Do Humans Get Weaker in Outer Space?

We have entered an era of renewed excitement regarding human space travel. The international community has lofty goals for the future of human spaceflight: returning to the Moon, sending crewed missions to Mars and other planets, and even colonizing space to save the human race when Earth is no longer habitable. These goals are beyond exciting, but before we can safely accomplish any of them, we must understand the biological consequences of space travel. For instance, it is well documented that space travel causes muscle atrophy, or deterioration. What causes this atrophy, and can how it be prevented?

Several astronauts floating upside-down in a microgravity environment
Photo by NASA on Wikimedia Commons

Most of us are familiar with the notion that without regularly working our muscles, they will become weaker over time, or begin to atrophy. A similar occurrence happens due to extended exposure to outer space. During space travel, astronauts are in a microgravity environment, which refers to the “weightlessness” that is experienced in space due to the lack of gravitational forces. Because of this environment, when astronauts are in space, their muscles do not have to support the typical forces that they do here on Earth, and they begin to weaken.

A study performed by Riley, et al. examined the effects of a 17-day spaceflight on the muscles of 4 astronauts. Specifically, changes in the muscle fibers of the soleus, which is one of the muscles in the calf, were analyzed. The researchers found that after spaceflight, the cross-sectional area of the muscle fibers decreased by 15%. Interestingly, the density of the thick filaments in the muscle fibers, known as myosin, did not change, but the density of the thin filaments, known as actin, decreased by 26%. Because of this decrease in thin filament density, there were less filaments making up the muscle fibers, and in turn, the stress on each filament increased by approximately 30% for a given load. This increase in stress causes weakened muscle fibers and makes the muscles more susceptible to potential injury or damage.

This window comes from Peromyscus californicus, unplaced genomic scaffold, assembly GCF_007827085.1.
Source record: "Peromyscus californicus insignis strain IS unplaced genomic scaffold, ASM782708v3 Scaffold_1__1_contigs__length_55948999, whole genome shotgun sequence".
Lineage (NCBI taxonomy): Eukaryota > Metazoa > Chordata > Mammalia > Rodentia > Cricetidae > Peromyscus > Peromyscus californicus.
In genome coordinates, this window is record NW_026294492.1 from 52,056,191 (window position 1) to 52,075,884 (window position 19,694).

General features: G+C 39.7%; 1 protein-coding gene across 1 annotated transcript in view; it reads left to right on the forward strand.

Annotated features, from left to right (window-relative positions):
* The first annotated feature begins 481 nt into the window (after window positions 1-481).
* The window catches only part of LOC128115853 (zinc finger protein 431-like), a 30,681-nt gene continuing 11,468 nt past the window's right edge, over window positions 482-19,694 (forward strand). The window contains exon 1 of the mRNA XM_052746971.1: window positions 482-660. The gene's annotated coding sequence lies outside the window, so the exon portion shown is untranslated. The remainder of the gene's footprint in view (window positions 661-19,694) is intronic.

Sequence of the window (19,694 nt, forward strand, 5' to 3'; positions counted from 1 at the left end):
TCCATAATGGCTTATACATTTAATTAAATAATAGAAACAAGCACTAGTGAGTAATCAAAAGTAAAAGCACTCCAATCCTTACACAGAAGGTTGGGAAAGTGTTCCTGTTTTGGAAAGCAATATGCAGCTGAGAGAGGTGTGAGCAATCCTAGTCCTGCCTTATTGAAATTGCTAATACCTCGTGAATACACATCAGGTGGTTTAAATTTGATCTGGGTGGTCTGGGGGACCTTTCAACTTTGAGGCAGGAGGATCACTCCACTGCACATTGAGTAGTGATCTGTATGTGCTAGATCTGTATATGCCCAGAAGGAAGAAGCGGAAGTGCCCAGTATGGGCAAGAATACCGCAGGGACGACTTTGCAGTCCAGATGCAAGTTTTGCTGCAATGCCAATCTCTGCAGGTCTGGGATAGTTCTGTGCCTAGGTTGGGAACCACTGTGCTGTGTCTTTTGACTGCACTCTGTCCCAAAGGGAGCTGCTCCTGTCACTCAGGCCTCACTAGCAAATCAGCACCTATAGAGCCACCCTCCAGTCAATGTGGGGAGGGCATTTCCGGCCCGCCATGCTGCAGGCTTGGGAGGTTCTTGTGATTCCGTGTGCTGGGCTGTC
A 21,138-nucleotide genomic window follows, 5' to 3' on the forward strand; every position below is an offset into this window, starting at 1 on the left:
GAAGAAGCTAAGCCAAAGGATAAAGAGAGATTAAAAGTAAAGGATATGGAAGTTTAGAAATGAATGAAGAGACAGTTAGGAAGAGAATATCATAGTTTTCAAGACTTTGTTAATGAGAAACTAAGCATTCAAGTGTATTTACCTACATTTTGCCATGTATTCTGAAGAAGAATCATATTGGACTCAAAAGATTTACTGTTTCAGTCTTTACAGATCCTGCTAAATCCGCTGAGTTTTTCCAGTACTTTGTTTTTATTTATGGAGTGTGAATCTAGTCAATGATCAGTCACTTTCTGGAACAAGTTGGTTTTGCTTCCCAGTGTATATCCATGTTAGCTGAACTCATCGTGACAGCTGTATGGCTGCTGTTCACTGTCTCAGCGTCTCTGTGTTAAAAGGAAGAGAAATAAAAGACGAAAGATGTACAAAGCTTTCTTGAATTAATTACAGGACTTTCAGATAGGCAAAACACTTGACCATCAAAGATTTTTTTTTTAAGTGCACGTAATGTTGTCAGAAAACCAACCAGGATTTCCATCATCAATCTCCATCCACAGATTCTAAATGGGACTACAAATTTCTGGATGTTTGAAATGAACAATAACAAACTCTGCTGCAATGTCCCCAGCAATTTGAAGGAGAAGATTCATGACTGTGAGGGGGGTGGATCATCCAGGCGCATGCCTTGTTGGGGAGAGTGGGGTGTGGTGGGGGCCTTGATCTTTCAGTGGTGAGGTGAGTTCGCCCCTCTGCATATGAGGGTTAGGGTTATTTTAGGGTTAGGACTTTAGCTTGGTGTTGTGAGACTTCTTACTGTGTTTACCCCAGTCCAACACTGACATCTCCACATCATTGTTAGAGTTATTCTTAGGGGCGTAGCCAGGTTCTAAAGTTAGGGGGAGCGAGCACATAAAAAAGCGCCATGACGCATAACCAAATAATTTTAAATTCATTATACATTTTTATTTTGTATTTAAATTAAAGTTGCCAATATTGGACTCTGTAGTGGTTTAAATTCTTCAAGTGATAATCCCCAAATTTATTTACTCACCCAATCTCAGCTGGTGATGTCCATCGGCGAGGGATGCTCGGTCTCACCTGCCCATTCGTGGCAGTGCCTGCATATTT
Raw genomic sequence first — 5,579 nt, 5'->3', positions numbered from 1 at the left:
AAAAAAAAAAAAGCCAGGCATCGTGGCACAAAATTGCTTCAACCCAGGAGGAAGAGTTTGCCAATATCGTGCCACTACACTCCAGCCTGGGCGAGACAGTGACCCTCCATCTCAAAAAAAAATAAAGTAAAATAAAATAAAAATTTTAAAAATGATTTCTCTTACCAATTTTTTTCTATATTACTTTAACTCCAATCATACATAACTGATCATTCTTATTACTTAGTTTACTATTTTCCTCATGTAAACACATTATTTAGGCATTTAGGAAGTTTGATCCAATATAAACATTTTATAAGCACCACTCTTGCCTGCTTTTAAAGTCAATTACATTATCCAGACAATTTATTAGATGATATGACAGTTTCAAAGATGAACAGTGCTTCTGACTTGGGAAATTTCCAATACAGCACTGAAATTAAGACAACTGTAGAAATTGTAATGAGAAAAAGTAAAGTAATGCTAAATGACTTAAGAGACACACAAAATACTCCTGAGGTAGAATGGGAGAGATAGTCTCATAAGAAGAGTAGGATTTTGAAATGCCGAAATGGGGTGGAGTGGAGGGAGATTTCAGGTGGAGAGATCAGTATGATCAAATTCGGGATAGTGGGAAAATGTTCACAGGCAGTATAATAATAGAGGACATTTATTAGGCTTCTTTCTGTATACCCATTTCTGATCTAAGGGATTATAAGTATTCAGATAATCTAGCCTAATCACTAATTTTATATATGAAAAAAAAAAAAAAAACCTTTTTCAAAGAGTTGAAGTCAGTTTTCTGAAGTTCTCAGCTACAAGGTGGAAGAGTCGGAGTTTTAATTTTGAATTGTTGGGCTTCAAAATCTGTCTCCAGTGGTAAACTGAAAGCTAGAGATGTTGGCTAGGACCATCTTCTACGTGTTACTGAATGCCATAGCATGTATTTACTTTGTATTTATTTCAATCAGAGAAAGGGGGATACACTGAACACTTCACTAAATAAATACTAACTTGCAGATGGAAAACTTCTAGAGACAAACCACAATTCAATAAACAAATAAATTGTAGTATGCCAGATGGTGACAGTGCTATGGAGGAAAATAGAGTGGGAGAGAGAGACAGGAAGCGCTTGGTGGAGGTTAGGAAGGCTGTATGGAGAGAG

Diagram of leg with gastrocnemius muscle, soleus muscle, and Achilles tendon labeled
Photo modified from Injury Map
Schematic comparing normal muscle filament density to filament density after spaceflight. After spaceflight, there are fewer actin filaments present.
Modified from Riley, et al.

The exact mechanism behind these structural changes in muscles is unknown. However, a study by Stein, et al. found that the unloading that occurs during long durations of spaceflight causes a 45% reduction in protein synthesis, and it is believed that this could be the primary driver of microgravity-induced muscle atrophy.

Understanding the biological implications of extended exposure to a microgravity environment is of upmost importance for the development of countermeasures to prevent or reverse these effects and make space travel safer for humans. In-flight exercise is one of the most promising ways to mitigate the deterioration of muscles. An in-depth evaluation of the exercise routine of 9 astronauts on the International Space Station found that while the current exercise program did not fully protect muscles, astronauts who exercised more experienced less muscle atrophy. In addition to exercise, pharmaceutical approaches to preventing atrophy are also being explored. In a 2020 study, Smith, et al. treated mice with an antibody that inhibited myostatin, a protein that restricts the growth of muscles. Initial results revealed that the mice treated with the antibody before flying in space did not experience significant decreases in muscle strength or volume.

Galaxy with stars and planets
Image from Andrey C. on Pixabay

Further research will need to be performed to fully understand the mechanisms of muscle atrophy during spaceflight and in turn facilitate the development of more effective countermeasures. The sky – or rather the universe – is the limit when it comes to human space travel, but ensuring the safety of these endeavors for humans will rely heavily on the field of biomechanics.

Featured image by WikiImages from Pixabay